“I Have a Dream”, Martin Luther King Jr. 

“When the command is given: “Forward March” Germany will march”
, Adolf Hitler

“Blood, toil, tears and sweat”
, Winston Churchill

The three great speeches that were given by the three most popular leaders of all time, that changed the course of history. What is common in all three of them? What is that special addition in the speeches that initiated belief in thousands of people? The answer to these questions is 
Emotional Intelligence (EI). Delivering these electrifying speeches required Emotional Intelligence- the ability to recognize, understand, and manage emotionsTo resonate with thousands of people like that you need a perfectly balanced mixture of reason and emotion, of anger and hope.

The term Emotional Intelligence was first introduced in the book by Daniel Goleman in 1995. It was a new concept that, just as people have a wide range of intellectual abilities, they also have a wide range of emotional skills that affect their thinking and actions. Since then researchers have combined EI with almost every human behavior. They have touted it as the solution for a wide range of social problems like bullying, prejudice, racism, etc. They think that with improved EI, you could become a better leader, a better employee, or even a better parent or spouse. This is true in most cases but with so much uncontrolled enthusiasm, people have neglected the dark side of EI.

EI Advantages in the Workplace

“Even more, employers wanting to create the workplace of the future - the one that millennials are demanding - must understand that ignoring EI not only has grave impacts on their human capital, but ultimately on their future success,” -  Alex Clemente, MD of HBR-AS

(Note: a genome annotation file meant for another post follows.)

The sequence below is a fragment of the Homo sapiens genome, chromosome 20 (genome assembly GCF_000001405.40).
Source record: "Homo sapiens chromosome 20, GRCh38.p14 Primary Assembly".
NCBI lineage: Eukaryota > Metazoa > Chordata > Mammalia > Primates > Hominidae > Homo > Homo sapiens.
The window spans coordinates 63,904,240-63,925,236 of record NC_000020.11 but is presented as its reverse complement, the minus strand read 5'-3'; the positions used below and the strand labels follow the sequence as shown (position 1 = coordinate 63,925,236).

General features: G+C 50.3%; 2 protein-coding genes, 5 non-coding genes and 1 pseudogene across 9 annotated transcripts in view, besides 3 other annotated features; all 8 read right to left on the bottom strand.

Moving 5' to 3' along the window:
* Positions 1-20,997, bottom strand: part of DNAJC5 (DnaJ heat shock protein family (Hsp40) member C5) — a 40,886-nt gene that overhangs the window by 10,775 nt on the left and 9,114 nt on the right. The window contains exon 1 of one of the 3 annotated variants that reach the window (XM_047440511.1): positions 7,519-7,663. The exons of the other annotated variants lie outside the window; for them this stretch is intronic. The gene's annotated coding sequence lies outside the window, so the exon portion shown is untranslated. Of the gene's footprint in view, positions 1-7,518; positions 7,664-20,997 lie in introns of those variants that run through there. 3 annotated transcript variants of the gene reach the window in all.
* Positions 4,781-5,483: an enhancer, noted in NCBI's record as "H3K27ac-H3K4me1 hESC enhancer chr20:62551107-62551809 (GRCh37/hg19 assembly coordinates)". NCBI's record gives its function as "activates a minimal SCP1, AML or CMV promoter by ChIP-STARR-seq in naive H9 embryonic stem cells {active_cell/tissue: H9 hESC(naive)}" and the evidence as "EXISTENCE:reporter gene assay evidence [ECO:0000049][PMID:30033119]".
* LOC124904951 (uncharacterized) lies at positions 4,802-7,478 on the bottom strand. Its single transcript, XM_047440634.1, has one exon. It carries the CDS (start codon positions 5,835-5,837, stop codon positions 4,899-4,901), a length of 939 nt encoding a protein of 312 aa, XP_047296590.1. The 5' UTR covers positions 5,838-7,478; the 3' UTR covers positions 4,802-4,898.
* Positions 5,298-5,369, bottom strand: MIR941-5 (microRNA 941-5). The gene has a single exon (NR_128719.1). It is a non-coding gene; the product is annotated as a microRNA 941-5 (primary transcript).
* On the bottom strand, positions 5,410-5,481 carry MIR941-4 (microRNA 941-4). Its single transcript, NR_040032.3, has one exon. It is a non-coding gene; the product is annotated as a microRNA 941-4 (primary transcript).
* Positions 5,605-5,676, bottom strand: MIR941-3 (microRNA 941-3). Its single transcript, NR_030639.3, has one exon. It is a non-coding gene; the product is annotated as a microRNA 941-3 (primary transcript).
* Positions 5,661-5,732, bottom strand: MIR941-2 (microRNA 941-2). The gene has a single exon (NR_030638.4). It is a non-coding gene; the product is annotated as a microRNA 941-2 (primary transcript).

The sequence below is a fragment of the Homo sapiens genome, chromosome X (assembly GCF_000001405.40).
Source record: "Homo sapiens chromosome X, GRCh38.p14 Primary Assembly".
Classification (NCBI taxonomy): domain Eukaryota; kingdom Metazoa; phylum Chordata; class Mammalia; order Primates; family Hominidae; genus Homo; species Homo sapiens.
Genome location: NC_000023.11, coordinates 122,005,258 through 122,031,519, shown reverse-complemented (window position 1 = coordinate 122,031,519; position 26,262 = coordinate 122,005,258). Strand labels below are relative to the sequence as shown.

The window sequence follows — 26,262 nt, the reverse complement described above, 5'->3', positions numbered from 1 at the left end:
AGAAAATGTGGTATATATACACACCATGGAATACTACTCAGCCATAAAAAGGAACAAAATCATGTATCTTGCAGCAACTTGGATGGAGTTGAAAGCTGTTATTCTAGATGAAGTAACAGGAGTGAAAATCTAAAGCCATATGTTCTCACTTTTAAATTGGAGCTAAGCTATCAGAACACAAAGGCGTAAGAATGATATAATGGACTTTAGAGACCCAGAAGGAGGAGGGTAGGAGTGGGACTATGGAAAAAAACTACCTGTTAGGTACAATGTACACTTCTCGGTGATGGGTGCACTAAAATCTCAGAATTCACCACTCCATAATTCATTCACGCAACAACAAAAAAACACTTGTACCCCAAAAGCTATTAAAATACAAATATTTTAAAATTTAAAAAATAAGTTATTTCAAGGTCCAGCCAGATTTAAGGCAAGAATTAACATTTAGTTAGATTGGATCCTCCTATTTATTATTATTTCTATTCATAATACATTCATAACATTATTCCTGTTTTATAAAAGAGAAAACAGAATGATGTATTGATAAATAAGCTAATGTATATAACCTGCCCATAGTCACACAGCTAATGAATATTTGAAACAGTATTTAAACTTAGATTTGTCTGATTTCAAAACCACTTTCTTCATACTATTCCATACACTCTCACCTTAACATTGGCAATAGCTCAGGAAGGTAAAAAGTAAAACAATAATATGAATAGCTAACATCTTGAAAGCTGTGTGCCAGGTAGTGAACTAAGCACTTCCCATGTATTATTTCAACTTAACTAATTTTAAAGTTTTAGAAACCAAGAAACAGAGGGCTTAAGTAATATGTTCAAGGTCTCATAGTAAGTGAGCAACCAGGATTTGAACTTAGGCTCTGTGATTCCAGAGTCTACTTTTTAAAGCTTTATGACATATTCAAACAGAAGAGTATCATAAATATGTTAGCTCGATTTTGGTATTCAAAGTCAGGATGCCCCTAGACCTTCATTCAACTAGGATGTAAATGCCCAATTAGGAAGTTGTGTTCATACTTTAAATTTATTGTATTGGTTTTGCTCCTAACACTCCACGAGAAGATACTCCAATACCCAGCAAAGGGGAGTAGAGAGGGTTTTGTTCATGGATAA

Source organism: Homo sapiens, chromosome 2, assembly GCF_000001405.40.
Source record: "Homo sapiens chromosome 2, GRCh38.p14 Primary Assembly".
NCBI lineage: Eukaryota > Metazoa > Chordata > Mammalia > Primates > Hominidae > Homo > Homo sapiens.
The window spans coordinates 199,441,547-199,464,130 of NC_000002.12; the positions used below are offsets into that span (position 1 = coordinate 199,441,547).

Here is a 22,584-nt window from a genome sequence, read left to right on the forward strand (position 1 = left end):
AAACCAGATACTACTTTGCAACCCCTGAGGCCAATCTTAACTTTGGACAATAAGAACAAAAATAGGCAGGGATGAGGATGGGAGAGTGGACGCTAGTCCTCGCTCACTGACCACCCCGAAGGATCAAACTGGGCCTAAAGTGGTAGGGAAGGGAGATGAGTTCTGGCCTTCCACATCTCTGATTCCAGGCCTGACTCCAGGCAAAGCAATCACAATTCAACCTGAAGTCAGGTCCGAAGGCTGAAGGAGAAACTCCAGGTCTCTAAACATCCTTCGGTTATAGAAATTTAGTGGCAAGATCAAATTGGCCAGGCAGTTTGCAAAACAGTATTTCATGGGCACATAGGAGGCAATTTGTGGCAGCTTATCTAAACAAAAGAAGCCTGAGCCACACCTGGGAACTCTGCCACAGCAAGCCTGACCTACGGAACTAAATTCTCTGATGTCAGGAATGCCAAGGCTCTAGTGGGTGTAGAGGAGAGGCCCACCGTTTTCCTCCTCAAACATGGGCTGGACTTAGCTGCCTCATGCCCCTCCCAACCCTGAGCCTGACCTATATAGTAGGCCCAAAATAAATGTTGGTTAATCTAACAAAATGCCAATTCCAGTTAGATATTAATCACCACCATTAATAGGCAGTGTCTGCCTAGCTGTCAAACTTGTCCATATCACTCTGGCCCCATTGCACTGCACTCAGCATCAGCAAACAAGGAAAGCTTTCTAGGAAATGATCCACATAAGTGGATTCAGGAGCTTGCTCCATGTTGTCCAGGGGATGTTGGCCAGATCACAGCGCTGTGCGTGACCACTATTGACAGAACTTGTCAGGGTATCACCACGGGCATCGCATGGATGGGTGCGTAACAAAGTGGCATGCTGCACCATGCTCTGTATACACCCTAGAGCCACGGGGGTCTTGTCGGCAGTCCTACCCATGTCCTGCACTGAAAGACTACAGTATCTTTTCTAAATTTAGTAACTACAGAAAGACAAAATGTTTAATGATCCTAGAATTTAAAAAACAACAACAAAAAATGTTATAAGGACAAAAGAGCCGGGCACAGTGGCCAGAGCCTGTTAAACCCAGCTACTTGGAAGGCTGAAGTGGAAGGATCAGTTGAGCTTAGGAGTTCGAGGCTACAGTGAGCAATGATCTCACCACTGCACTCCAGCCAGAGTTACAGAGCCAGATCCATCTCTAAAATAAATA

• EI impacts Organizational Culture: It offers a high degree of empowerment with clear decision rights, incentives & risk tolerance.
  • EI Enhances the Customer Experience: Emotionally intelligent organizations report significantly stronger customer experiences and higher levels of customer loyalty and customer advocacy than companies that don’t perceive the value of EI or foster its development among their employees.
  • Empowerment of the Millennials at Work: It is believed that Millennials expect 'Purpose' and 'Meaning' in their work, and place purpose high on their list of career priorities, well above incentives and rewards and technological advancements. Employers must recognize and prioritize EI skills in attracting and retaining millennial employees.

hiringplug - EI at workplace

EI is a skill that can be practiced and Mastered. Once people master their emotional skills, they become better at manipulating others. Once they are good at controlling their emotions, they can hide their true feelings. Once they can understand what others are feeling, they can tug their heartstrings and motivate them to act against their best interests. Leaders who have mastered their emotions can deviate our minds from reasons. They can manipulate the masses and can lead them to the point of destruction. An example of this is Adolf Hitler. Martin Kilduff, a renowned professor in his research stated that
 “Emotionally intelligent people intentionally shape their emotions to fabricate favorable impressions of themselves. The strategic disguise of one’s own emotions and the manipulation of others’ emotions for strategic ends are behaviors evident not only on Shakespeare’s stage but also in the offices and corridors where power and influence are traded”. Another point of view on this is that Emotionally Intelligent people are so caught up in their head that they mostly overanalyze the situation. These people become so busy trying to do everything in the right way, that they could do nothing.  

Keeping the negative aspects of EI aside, it is not that EI is only used to achieve wicked objectives. But assuming that it is always useful is also not right. We need to think more carefully about where and when it matters. People should be aware of and more emotionally stable to avoid getting manipulated by anyone. They should not open their hearts out for anyone to take advantage of. To be persuaded, motivated, and influenced by others isn’t always a bad thing as long as it results in behavior that is consistent with your values. Succeeding in life depends mostly on how you behave socially, and a large part of social success depends on EI. But it is our perception and our judgment to use EI as virtuous or as Evil. 

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